Jane B. Weilenbeck Needy Family Fund Continues to Help Cinnaminson

Jane B. Weilenbeck Needy Family Fund Continues to Help Cinnaminson

Jane B. Weilenbeck Needy Family Fund
Picture courtesy of Kerry DiSimone.

The Jane B. Weilenbeck Needy Family Fund continues to help the residents of Cinnaminson each year from school supplies to holiday meals.

Jane B. Weilenbeck was a longtime employee of the Cinnaminson school district. She spent time as a teacher, guidance counselor and social worker on the Cinnaminson Child Study Team.

During her time as a social worker in the district, Weilenbeck would visit students at home. When doing so she realized there were a lot of families in need throughout town.

She took it upon herself to collect food, clothing and eventually monetary donations for these families.

Once the monetary donations started coming in a bank account was opened. After her retirement, the foundation was formally named in her honor.

Weilenbeck passed away in 1988 and in 1993, the Jane B. Weilenbeck Needy Family Fund Inc. was sanctioned as a 501c nonprofit.

Jane B. Weilenbeck Needy Family Fund
Picture courtesy of Kerry DiSimone.

The foundation is still going strong today and in the midst of their biggest charity drive of the year, the holiday season.

The foundation has co-presidents; Kerry DiSimone and Michelle Reissman.

DiSimone has been involved in the organization for almost all 20 years she has been with the district as an employee.

“Every year we have an increasing number of families in need,” DiSimone said. “It became a bit overwhelming years ago where we needed to supply backpacks, Thanksgiving meals, Christmas meals, adopt a family and grocery gift cards.”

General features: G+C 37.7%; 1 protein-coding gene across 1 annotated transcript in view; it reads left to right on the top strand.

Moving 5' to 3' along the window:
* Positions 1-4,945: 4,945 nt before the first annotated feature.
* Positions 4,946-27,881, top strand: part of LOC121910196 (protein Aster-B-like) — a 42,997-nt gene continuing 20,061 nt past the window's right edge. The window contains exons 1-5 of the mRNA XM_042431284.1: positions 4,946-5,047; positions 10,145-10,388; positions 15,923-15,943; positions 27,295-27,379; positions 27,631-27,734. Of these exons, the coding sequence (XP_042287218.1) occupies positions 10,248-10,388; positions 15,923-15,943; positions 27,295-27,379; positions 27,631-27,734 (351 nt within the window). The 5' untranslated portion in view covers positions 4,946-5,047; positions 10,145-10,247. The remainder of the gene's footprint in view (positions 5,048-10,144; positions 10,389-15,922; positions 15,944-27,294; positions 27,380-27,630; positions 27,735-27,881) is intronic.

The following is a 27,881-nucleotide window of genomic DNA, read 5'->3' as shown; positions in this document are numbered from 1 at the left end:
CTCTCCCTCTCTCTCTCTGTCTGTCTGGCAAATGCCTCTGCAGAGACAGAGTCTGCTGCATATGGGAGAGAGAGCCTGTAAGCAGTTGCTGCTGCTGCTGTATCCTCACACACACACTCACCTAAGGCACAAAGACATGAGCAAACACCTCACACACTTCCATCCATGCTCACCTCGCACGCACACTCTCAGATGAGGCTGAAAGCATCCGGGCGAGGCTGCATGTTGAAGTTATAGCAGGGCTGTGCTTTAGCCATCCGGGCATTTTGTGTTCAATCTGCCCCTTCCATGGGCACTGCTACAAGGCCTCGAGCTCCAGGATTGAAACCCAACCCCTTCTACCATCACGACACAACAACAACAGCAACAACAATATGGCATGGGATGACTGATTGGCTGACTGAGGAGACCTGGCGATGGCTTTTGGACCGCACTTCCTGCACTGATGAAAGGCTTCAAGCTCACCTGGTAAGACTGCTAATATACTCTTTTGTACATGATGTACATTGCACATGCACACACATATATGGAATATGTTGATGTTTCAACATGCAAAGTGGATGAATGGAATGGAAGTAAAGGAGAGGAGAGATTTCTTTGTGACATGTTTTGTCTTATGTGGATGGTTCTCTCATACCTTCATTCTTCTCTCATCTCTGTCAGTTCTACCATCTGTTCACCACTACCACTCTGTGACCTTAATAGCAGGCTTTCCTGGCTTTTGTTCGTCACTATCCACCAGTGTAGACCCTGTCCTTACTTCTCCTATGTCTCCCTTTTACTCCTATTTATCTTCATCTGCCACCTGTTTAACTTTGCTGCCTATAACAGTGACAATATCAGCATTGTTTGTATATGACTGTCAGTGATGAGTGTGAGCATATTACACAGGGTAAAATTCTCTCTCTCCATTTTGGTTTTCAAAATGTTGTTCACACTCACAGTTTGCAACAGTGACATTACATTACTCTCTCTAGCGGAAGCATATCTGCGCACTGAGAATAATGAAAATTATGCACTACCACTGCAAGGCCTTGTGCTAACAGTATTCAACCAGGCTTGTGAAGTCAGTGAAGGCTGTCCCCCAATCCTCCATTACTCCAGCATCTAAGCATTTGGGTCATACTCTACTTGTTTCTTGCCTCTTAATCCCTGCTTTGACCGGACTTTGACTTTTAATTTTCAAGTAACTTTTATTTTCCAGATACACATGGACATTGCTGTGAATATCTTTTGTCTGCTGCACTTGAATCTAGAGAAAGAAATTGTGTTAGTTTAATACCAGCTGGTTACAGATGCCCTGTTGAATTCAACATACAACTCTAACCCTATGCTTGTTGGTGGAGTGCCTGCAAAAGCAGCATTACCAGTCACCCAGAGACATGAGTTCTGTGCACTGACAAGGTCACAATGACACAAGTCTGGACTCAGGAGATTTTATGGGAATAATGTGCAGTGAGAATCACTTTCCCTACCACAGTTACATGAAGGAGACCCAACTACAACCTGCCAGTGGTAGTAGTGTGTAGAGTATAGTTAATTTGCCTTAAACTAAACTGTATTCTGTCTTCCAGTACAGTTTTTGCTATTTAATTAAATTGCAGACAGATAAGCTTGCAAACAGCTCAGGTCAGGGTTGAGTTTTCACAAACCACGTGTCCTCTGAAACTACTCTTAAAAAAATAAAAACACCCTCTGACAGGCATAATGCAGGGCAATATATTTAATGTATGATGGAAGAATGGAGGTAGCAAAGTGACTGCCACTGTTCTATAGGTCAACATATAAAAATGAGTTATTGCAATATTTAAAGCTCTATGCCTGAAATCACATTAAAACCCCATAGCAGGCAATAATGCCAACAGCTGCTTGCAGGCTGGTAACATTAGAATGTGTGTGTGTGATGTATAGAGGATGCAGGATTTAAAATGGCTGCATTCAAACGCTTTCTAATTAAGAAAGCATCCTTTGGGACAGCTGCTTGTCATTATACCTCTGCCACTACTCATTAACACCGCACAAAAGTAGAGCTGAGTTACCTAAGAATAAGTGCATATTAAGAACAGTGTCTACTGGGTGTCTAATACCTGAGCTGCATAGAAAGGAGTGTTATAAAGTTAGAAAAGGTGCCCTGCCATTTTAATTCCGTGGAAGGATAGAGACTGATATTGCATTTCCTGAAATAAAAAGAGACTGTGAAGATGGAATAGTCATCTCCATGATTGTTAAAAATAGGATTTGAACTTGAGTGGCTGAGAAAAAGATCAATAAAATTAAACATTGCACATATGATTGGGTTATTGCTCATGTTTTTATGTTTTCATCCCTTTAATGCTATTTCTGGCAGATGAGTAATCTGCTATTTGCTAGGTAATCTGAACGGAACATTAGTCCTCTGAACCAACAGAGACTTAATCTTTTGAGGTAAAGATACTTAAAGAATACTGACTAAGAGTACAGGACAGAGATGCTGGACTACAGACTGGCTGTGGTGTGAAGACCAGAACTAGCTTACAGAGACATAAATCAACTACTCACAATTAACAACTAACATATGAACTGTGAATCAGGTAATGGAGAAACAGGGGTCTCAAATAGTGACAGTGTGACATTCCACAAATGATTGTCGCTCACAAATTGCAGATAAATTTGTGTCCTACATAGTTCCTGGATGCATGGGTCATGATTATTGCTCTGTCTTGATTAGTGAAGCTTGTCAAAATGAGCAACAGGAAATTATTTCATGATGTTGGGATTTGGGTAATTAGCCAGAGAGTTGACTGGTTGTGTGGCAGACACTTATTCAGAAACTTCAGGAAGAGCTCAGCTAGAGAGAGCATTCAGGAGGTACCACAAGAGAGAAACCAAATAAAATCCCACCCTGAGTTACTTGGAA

Just the amount of fundraising and getting more people involved over the past five years, we’ve had a lot more people come in and want to head up fundraising.”

The fund typically has anywhere from 50-60 families that need to be adopted each year.

“It’s just overwhelming the generosity of this community. Year after year after year,” DiSimone said. “It’s why I love Cinnaminson so much.”

“They do everything they can to help and it comes in all different forms. There’s not a lot of communities that have this type of program. I don’t think people realize there’s need everywhere and I’m glad we’re able to help these families so they can enjoy the holidays and not be so worried about where the money is coming from.”

Not too long ago, maybe three or four years back, the number jumped to 90 families. The officers of the fund began scrambling to get more donations in and to find more people willing to adopt the added families.

“That year everyone came together to make sure all the families were adopted at Christmastime,” DiSimone said “We had enough money to cover everything we’ve always done. We still have no idea why it happened that year because right after that it went right back down to the 50-60 range.”

There are times where the fund increases to 70 families towards the end of the school year because of new families moving into town.

Jane B. Weilenbeck Needy Family Fund
Picture courtesy of Kerry DiSimone.

“The majority of our money that comes in comes from our own employees in the district,” DiSimone explained. “There’s charity lunches, there’s basket auctions, there’s dress down days.”

“The employees donate thousands of dollars a year to this fundraiser. On top of that we get donations from community members. It can be an individual or family sending a donation in. In the past we’ve gotten large donations from the Cinnaminson Police Department.”

One of the biggest and a repeat donor to the fund has been the Palmyra-Cinnaminson-Riverton Rotary.